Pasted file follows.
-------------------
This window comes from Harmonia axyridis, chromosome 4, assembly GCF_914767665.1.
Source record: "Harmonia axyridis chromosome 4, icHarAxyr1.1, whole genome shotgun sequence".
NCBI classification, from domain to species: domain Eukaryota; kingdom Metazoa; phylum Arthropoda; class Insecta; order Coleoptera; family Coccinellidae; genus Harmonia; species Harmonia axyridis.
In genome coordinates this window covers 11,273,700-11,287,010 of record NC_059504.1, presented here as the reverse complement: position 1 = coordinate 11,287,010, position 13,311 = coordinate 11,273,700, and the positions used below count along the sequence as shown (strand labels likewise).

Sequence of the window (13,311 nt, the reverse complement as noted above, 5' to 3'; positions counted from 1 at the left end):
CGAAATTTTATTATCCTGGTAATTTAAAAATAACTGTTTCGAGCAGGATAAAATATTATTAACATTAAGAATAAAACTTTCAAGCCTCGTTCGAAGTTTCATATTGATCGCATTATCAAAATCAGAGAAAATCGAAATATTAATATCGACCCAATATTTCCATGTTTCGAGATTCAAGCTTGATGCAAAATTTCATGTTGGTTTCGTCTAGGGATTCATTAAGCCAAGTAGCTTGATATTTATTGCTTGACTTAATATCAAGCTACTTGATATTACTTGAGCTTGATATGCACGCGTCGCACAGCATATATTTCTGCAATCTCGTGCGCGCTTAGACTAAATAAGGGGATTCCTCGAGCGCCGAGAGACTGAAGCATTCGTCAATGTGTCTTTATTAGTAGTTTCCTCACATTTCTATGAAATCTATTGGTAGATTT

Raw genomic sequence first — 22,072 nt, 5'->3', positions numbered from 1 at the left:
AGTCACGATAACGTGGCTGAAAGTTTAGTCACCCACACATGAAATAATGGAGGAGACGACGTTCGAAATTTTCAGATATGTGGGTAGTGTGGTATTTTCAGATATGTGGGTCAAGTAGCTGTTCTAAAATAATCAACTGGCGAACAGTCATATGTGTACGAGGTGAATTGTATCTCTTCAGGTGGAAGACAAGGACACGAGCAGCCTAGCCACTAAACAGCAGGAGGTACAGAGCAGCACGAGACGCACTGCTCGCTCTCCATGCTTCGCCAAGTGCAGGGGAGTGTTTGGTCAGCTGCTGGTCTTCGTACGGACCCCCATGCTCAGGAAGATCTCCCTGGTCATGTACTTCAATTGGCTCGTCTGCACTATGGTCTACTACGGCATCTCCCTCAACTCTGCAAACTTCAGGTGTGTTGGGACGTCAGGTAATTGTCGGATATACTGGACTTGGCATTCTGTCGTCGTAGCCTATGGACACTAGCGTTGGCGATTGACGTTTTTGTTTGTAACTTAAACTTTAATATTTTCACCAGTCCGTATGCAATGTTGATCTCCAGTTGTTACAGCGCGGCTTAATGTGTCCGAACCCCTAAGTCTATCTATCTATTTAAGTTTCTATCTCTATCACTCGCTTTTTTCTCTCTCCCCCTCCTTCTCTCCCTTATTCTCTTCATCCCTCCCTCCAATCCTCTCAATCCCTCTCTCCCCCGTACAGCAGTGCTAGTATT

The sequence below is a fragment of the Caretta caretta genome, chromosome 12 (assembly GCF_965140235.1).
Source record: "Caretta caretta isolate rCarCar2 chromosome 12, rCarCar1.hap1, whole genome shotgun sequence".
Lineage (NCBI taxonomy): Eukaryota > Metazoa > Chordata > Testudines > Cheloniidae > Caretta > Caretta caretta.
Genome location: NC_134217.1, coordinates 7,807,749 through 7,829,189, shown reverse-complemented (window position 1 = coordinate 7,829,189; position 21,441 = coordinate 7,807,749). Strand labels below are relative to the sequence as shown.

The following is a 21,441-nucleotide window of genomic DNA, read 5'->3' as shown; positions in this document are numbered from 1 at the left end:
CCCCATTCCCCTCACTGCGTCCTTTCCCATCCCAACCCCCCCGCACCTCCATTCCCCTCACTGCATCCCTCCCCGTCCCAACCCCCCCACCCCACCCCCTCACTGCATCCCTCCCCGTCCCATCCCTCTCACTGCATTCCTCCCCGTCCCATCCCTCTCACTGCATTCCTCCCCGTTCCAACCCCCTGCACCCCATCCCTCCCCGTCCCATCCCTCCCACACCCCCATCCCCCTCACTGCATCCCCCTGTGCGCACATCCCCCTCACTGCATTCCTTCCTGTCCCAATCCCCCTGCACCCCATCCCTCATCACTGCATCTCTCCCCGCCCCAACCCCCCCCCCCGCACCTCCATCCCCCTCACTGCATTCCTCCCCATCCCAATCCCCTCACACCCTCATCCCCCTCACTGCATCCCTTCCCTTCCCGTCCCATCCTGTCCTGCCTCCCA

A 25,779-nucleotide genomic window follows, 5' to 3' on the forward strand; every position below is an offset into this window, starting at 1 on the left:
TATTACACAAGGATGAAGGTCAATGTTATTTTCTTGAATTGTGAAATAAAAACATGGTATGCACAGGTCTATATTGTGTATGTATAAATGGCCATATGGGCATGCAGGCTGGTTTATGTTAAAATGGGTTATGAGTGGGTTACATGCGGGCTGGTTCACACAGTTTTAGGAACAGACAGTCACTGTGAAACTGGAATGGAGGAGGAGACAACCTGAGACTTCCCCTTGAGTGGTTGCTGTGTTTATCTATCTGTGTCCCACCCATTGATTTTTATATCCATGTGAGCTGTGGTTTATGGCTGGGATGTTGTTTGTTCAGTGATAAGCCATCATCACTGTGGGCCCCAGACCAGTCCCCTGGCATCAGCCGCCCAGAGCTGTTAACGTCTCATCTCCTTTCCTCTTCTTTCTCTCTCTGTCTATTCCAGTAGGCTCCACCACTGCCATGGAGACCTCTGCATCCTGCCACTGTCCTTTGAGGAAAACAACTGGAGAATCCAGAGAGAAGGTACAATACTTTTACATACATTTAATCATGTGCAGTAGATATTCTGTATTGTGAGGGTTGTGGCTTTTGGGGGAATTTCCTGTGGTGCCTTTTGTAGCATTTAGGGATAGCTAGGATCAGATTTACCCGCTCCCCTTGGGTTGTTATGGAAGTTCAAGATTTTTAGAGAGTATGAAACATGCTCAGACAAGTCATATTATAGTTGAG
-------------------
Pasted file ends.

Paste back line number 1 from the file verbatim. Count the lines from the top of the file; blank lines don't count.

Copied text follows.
This window comes from Harmonia axyridis, chromosome 4, assembly GCF_914767665.1.